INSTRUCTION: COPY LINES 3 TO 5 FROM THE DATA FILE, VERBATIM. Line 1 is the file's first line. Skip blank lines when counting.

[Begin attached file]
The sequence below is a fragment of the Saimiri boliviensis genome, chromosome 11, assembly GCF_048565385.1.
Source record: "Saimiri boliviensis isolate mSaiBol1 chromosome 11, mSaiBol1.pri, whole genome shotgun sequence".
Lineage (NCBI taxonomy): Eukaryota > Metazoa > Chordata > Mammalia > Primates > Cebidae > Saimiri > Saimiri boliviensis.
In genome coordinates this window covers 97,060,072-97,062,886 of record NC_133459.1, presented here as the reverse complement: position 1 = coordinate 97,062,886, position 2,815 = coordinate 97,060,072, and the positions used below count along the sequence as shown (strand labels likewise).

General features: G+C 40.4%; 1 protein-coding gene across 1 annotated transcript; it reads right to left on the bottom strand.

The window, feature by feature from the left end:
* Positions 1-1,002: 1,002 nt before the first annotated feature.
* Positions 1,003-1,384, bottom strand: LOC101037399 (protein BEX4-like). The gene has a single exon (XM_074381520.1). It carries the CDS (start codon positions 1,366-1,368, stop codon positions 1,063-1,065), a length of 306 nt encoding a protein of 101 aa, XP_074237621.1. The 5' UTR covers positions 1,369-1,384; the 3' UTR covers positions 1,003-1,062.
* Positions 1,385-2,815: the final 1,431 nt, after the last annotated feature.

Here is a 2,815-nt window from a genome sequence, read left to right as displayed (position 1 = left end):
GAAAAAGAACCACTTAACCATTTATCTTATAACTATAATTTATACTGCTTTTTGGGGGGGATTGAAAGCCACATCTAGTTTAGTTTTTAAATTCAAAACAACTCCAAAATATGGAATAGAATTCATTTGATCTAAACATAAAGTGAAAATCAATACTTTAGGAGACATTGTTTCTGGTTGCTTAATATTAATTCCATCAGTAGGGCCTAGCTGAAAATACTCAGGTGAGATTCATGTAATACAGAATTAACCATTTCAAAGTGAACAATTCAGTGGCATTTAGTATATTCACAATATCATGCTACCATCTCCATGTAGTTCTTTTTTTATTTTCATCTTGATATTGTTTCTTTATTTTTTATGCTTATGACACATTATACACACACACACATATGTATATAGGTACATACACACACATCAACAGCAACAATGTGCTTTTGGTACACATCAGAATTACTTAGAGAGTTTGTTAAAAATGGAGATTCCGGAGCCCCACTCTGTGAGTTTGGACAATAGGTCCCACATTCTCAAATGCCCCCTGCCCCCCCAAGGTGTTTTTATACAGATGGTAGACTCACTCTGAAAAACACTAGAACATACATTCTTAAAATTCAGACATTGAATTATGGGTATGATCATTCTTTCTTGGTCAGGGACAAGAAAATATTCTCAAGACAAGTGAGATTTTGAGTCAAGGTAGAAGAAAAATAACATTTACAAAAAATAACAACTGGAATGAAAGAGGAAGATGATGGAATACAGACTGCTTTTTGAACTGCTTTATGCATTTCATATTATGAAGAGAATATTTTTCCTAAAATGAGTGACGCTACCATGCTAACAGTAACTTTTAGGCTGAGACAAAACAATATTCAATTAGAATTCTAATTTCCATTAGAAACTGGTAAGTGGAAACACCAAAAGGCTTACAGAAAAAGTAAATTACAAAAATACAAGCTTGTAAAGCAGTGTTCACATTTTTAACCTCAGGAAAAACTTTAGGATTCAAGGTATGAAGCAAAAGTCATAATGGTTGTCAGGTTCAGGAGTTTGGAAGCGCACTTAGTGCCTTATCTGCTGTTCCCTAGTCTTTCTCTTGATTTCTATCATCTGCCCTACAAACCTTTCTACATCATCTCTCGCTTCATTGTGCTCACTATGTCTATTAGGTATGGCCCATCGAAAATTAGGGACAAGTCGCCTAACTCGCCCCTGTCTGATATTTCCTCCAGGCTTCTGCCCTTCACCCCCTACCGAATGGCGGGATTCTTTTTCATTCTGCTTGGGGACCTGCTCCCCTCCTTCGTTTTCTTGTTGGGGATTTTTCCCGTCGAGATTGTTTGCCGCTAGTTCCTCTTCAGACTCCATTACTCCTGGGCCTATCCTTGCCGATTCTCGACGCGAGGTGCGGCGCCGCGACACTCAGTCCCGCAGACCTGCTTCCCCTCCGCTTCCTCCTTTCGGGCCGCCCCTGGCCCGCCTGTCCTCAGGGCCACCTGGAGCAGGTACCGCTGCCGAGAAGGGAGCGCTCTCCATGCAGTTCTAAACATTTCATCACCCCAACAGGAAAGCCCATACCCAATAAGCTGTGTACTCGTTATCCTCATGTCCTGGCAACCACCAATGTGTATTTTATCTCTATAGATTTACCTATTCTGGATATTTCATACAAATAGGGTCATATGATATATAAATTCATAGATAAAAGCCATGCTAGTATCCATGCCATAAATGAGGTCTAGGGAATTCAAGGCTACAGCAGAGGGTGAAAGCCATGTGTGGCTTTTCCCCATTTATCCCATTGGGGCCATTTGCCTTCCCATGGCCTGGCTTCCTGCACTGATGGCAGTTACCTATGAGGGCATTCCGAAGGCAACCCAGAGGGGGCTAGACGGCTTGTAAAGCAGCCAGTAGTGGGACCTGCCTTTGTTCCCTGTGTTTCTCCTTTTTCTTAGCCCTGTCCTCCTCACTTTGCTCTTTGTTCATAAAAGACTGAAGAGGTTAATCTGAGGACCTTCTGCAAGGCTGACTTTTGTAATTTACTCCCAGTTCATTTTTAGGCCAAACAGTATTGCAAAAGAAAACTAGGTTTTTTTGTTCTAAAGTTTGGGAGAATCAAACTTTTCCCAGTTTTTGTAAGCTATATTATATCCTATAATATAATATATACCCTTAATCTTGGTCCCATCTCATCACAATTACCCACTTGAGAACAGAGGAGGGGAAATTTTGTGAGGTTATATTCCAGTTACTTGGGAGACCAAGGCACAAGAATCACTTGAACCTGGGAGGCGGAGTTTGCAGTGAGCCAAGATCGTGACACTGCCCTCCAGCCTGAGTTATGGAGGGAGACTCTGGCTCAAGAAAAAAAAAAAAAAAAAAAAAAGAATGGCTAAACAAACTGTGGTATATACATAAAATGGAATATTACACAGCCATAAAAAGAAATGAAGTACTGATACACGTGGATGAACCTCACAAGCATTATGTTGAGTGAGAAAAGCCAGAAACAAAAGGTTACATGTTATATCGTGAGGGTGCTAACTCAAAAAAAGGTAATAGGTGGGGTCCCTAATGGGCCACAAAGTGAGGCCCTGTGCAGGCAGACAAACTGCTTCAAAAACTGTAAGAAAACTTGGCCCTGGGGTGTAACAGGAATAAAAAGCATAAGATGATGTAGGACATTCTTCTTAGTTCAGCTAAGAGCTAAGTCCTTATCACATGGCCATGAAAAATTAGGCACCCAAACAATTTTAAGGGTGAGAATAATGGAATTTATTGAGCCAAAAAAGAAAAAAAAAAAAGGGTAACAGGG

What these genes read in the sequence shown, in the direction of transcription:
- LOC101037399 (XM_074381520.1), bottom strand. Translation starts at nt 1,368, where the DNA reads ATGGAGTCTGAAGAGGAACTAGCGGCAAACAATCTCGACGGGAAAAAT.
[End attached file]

Lineage (NCBI taxonomy): Eukaryota > Metazoa > Chordata > Mammalia > Primates > Cebidae > Saimiri > Saimiri boliviensis.
In genome coordinates this window covers 97,060,072-97,062,886 of record NC_133459.1, presented here as the reverse complement: position 1 = coordinate 97,062,886, position 2,815 = coordinate 97,060,072, and the positions used below count along the sequence as shown (strand labels likewise).

General features: G+C 40.4%; 1 protein-coding gene across 1 annotated transcript; it reads right to left on the bottom strand.